The Richmond Audubon Society announces the establishment of the B. Lewis Barnett, III Award, to be given by the society in honor of the life and memory of Dr. Barnett. The award memorializes his many contributions and service to Richmond Audubon, the Virginia Audubon Council, and the greater Virginia birding community.
True to what was important to Lewis, the Barnett Award will be given annually in support of activities that will further education, research and conservation of birds and their environment. Nominations for and the awarding of the Barnett Award will be under the purview of the RAS Board of Directors. The Board, following a call for and review of proposals for this award, will fund one or more awards annually.
Donations in Lewis’s name, which will go toward funding the Barnett Award, can be made at on our donation page.
B. Lewis Barnett III Award to Support Warbler Research in Virginia
April 25, 2022: The Richmond Audubon Society awarded two inaugural Lewis Barnett Awards to graduate students conducting research in Virginia on two critical Warbler species. The Board of the Richmond Audubon Society established the Lewis Barnett Award in 2021 to honor the life and memory of Dr. B. Lewis Barnett, III for his long-time service to the Society and interest in birds. The award memorializes his many contributions and service to Richmond Audubon, the Virginia Audubon Council, and the greater Virginia birding community. Lewis, who passed away in 2021, served Richmond Audubon in many roles, including as President, many years on the Board of Directors, as an outstanding birding field trip leader, and as an all-around engaged, friendly, and supportive member.
For its first two recipients, the Board of the Richmond Audubon Society chose to award the Lewis Barnett Award to Garrett Rhyne, a graduate student studying Swainson’s Warblers, and to Samantha Fishman, a graduate student studying Golden-winged Warblers.
Garrett Rhyne is a graduate research fellow and Associate Wildlife Biologist at the Louisiana State University of Renewable Natural Resources. Garrett graduated from Virginia Tech in 2019 with a B.S. in Wildlife Conservation and Forestry. He also worked as a field technician for the Virginia Breeding Bird Atlas and conducted independent research on Swainson’s Warblers in the Appalachians of southwest Virginia.
For his research, “Determining Migratory Connectivity in Swainson’s Warblers,” Garrett hopes to gain a better understanding of Swainson’s Warblers non-breeding territory and migratory routes in order to quantify the migratory connectivity between breeding populations. He hopes the data he collects can help identify the species’ population structure which could aid in targeted conservation monitoring and management. In the spring and summer of 2021, Garrett oversaw the target-netting and banding of territorial male Swainson’s Warblers in six states and outfitted them with geolocator devices. This year, the Lewis Barnett Award will help Garrett and his team relocate, capture, and retrieve those geolocators so that the data stored on the devices can be accessed and studied. He also plans to collect samples for genetic analysis that can further inform his research.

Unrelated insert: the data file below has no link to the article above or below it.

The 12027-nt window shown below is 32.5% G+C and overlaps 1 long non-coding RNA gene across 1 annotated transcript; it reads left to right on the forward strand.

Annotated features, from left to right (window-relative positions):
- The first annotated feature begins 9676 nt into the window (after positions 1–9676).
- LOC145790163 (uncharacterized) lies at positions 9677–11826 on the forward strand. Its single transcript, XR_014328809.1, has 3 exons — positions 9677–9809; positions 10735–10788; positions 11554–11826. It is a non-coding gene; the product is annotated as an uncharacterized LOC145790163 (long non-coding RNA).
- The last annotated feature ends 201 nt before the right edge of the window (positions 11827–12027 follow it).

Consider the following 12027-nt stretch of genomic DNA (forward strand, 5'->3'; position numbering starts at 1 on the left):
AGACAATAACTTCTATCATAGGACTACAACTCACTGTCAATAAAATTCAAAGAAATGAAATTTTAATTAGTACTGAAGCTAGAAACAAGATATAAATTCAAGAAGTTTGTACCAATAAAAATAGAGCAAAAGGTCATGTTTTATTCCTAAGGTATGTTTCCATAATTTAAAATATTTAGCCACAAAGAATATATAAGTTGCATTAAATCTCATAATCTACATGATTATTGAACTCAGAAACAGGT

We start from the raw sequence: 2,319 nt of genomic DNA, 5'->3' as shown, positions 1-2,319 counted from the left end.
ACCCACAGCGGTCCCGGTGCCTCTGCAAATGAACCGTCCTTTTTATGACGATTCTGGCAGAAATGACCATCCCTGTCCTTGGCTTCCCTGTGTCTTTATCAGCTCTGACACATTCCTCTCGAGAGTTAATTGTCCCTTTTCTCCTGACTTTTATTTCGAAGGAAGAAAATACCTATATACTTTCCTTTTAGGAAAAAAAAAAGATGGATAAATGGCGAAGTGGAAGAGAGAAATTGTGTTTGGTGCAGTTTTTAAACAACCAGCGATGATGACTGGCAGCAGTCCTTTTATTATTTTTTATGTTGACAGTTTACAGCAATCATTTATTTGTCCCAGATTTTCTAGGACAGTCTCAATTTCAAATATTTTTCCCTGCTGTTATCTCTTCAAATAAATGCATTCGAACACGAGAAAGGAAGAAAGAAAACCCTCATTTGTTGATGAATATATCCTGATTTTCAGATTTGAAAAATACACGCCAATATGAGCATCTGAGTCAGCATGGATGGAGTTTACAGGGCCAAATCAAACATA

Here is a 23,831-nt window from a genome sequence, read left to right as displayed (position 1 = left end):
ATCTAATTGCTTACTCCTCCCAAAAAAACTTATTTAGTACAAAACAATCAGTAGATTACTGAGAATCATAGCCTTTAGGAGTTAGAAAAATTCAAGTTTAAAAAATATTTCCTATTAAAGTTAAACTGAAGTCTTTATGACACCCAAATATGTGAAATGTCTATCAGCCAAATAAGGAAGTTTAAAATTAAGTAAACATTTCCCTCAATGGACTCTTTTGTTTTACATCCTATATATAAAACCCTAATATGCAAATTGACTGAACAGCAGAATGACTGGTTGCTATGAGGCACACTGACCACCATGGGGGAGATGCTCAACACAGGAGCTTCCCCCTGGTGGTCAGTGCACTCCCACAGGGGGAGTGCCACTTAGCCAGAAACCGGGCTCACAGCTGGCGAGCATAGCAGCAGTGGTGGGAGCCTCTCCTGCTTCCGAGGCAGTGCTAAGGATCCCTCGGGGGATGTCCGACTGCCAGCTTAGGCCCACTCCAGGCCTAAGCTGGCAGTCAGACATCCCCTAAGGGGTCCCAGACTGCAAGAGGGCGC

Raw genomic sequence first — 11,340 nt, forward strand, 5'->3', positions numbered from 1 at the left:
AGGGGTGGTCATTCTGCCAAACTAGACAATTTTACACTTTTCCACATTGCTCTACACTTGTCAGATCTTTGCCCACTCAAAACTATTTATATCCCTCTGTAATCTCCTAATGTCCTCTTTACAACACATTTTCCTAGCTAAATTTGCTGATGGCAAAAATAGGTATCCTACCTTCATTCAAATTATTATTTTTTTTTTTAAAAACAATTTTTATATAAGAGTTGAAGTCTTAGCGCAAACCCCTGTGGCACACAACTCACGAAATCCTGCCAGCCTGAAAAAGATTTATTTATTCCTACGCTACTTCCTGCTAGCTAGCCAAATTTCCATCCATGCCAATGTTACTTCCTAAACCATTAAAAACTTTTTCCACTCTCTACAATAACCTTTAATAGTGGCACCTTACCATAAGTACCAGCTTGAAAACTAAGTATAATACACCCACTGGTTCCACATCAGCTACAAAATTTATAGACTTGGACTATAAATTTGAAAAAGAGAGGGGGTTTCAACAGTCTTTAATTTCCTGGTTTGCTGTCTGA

Samantha Fishman is a graduate student at Virginia Commonwealth University in the Environmental Studies program, where she focuses her thesis studies on Golden-winged Warblers. Samantha earned a bachelor’s degree in Wildlife Management in 2018, and she has been conducting field work relating to Piping Plovers in New York, Wood Ducks in South Carolina, and declining grassland bird species in Virginia.
For her research, “Uncovering post-breeding movements and survival rates of a rapidly declining species,” Samantha hopes to gain a better understanding of basic demographic rates in Golden-winged Warblers to inform population viability analysis. To gather that data, Samantha hopes to deploy nanotag devices on adult male and female Golden-winged Warblers, predominantly in Highland County, Virginia. The nanotags emit signals that can be picked up by hand-held receivers and tracking stations (known as Motus towers). The tags last approximately one year, and Samantha hopes to be able to resight tagged birds from May through August 2022 and again in spring 2023 when birds return.
Richmond Audubon Society intends to award the Lewis Barnett Award each spring. Contact us for details on how to submit a proposal for the Award.
Dr. B. Lewis Barnett, III